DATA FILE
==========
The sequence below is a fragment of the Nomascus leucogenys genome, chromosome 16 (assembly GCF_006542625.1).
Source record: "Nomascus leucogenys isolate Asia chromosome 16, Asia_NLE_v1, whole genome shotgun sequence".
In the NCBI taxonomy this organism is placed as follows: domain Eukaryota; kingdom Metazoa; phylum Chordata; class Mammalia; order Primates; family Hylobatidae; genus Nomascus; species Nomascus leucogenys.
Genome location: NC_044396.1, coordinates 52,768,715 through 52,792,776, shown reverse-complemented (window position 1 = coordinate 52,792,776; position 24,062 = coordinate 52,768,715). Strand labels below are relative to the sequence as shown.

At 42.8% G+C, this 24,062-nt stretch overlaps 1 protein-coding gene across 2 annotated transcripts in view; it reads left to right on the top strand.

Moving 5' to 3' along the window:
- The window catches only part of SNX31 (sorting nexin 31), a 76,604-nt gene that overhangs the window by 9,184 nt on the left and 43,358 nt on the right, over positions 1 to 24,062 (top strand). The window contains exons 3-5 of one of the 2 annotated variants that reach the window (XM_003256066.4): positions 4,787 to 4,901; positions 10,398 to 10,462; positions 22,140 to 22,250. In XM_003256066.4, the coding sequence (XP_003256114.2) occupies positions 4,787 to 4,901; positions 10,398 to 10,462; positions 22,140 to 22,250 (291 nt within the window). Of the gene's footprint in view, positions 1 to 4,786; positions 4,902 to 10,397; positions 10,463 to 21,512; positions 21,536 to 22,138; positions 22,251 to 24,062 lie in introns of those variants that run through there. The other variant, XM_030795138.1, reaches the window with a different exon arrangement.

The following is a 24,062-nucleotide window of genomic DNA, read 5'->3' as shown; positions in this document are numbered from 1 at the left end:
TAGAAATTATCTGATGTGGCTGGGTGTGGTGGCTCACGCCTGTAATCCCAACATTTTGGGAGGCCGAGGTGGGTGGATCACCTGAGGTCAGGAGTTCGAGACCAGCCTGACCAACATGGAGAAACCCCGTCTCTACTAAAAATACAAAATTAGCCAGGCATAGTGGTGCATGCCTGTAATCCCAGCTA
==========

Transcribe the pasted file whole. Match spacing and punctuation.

The sequence below is a fragment of the Nomascus leucogenys genome, chromosome 16 (assembly GCF_006542625.1).
Source record: "Nomascus leucogenys isolate Asia chromosome 16, Asia_NLE_v1, whole genome shotgun sequence".
In the NCBI taxonomy this organism is placed as follows: domain Eukaryota; kingdom Metazoa; phylum Chordata; class Mammalia; order Primates; family Hylobatidae; genus Nomascus; species Nomascus leucogenys.
Genome location: NC_044396.1, coordinates 52,768,715 through 52,792,776, shown reverse-complemented (window position 1 = coordinate 52,792,776; position 24,062 = coordinate 52,768,715). Strand labels below are relative to the sequence as shown.

At 42.8% G+C, this 24,062-nt stretch overlaps 1 protein-coding gene across 2 annotated transcripts in view; it reads left to right on the top strand.

Moving 5' to 3' along the window:
- The window catches only part of SNX31 (sorting nexin 31), a 76,604-nt gene that overhangs the window by 9,184 nt on the left and 43,358 nt on the right, over positions 1 to 24,062 (top strand). The window contains exons 3-5 of one of the 2 annotated variants that reach the window (XM_003256066.4): positions 4,787 to 4,901; positions 10,398 to 10,462; positions 22,140 to 22,250. In XM_003256066.4, the coding sequence (XP_003256114.2) occupies positions 4,787 to 4,901; positions 10,398 to 10,462; positions 22,140 to 22,250 (291 nt within the window). Of the gene's footprint in view, positions 1 to 4,786; positions 4,902 to 10,397; positions 10,463 to 21,512; positions 21,536 to 22,138; positions 22,251 to 24,062 lie in introns of those variants that run through there. The other variant, XM_030795138.1, reaches the window with a different exon arrangement.

The following is a 24,062-nucleotide window of genomic DNA, read 5'->3' as shown; positions in this document are numbered from 1 at the left end:
TAGAAATTATCTGATGTGGCTGGGTGTGGTGGCTCACGCCTGTAATCCCAACATTTTGGGAGGCCGAGGTGGGTGGATCACCTGAGGTCAGGAGTTCGAGACCAGCCTGACCAACATGGAGAAACCCCGTCTCTACTAAAAATACAAAATTAGCCAGGCATAGTGGTGCATGCCTGTAATCCCAGCTA